Ricky Lundell Q&A: The Doogie Howser of MMA

Ricky Lundell Q&A: The Doogie Howser of MMA

Tony Reid – You worked closely with Frank Mir ahead of a number of fights throughout his career. What is it like working with a cerebral guy like Mir? Can you share a Frank Mir story with us?

Ricky Lundell – “Frank Mir is an incredible athlete to work with. He’s so talented and he is very cerebral. In the MMA world he is one of the most knowledgeable fighters in the game. I think that’s why he does such a great job as a commentator as well. He is so good at explaining every area of the game. Some guys aren’t cerebral at all, you just have to beat it into their muscle memory and they will react. Where somebody like Frank is completely the opposite. If he doesn’t know why it’s happening that way he wants to know. He will ask question after question until he understands.

“One thing people may not know is that Frank has to be one of the most genuine and good guys you will ever meet. Frank was my assistant coach over at Bishop Gorman High School. He gives back to the community, he is in there coaching 15, 16, 17 year old kids and trying to help them achieve their scholastic goals. We were at our regional tournament. In the final one of our kids started bleeding. When that happens you have to take blood time. Well, Frank runs over with a spray bottle and starts spraying the mat cleaning up the blood. All of these people in the stands were shocked. There is Frank Mir out there on his hands and knees cleaning up this kid’s blood. Regardless of wins or losses I am happy to have coached that man.”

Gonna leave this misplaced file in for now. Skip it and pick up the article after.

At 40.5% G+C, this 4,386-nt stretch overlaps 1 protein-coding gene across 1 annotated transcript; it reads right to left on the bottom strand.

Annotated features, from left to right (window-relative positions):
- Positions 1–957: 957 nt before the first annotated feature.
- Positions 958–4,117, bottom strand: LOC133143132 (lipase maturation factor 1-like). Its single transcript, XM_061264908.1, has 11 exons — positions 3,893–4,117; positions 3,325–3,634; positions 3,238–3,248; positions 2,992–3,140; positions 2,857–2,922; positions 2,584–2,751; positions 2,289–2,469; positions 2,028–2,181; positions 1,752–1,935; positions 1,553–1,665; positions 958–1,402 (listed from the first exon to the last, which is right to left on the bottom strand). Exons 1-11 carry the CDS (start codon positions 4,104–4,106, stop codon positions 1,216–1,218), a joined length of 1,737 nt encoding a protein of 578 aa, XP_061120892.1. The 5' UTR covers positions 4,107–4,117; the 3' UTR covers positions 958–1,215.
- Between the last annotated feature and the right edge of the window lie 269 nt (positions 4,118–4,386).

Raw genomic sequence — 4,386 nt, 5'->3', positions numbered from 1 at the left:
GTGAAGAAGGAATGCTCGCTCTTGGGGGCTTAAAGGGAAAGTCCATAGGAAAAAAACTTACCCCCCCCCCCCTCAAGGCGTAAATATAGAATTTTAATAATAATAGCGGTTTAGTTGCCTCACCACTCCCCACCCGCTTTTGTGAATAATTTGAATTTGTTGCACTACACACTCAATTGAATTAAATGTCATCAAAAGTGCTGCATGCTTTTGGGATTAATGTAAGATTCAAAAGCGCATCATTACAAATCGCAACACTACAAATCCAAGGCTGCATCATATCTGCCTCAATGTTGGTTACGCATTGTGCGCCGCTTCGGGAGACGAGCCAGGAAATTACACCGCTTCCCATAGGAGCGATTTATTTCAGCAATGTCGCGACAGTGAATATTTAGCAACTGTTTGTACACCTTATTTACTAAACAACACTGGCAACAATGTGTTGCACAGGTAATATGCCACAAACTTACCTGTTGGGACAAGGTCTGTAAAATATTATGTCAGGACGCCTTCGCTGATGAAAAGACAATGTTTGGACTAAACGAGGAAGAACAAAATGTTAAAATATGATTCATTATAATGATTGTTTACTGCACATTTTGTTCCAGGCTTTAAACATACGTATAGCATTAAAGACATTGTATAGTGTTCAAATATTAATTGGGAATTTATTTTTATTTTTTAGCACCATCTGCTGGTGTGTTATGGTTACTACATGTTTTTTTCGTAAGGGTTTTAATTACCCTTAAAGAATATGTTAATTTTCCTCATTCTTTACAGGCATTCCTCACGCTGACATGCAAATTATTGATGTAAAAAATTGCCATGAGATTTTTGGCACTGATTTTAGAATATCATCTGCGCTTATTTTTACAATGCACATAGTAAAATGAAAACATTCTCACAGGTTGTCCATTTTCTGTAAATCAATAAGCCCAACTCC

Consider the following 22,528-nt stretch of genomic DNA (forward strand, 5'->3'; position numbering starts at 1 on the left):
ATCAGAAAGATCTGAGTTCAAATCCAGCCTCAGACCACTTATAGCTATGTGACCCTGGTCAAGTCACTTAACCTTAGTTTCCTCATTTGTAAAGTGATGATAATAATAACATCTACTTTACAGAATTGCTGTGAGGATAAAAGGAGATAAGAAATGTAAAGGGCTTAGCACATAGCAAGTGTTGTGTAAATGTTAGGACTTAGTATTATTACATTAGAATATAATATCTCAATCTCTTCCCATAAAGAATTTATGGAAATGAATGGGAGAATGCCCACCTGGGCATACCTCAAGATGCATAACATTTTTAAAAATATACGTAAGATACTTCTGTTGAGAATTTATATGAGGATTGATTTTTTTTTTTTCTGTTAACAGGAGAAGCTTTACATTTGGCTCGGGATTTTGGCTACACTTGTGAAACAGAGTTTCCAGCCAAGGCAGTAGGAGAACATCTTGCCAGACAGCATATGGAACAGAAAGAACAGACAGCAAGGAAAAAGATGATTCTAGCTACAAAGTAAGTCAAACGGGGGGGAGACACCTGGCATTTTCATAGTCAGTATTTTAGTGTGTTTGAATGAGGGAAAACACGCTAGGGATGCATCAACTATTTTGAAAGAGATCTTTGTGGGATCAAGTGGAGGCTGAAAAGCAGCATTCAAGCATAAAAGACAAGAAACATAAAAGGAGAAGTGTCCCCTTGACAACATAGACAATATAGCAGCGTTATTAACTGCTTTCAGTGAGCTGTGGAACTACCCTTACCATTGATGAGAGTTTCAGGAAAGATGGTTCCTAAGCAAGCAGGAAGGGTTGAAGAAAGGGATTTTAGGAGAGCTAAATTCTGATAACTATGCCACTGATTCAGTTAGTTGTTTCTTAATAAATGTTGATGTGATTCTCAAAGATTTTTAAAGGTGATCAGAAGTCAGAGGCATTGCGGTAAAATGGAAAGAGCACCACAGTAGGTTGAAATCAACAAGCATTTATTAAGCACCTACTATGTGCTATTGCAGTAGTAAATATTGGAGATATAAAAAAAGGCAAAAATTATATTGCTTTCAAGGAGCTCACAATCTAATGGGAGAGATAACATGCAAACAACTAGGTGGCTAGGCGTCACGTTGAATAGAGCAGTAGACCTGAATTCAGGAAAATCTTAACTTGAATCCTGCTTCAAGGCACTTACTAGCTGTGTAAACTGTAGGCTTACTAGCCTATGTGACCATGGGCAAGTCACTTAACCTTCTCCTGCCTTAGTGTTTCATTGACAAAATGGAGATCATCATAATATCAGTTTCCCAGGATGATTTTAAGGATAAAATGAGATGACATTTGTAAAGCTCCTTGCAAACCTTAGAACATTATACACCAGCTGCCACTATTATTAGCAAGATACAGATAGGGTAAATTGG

Tony Reid – Being in such high demand working with the elite of the elite, how do you prioritize who to work with and when as far as scheduling and the workload you take on?

Ricky Lundell – “I train anywhere from two to three top ten fighters in the UFC at any given time. Even the up and comers. The other day when we were in Albuquerque I did nine hours of training straight. Sadly in the last year or so I have had to turn people down. It’s tough, I would like to train and help everybody I can. There is only so much time in the day. If there is a guy in there just looking for a paycheck I may be out of their price point anyway. I feel like those kind of guys wither themselves out of my inner circle anyway. If the person is a good person. If they have passion and they are working hard and they are in the UFC they are the kind of person I’m after.”

Tony Reid – From everything I gather you are pretty much a legit prodigy…You were the youngest black belt in American history at age 19. What are your thoughts looking back at that time in your life and that experience? Also you were wrestling at Iowa State without prior wrestling experience. Talk about being a walk on at one of the biggest wrestling powerhouses in the world with no previous wrestling experience. In the classical combat sports sense you did it in reverse, learning BJJ first then moving to wrestling. Most athletes in the sport find themselves doing the opposite. What would you say were the benefits and maybe the drawbacks, if any, of doing it the way you did?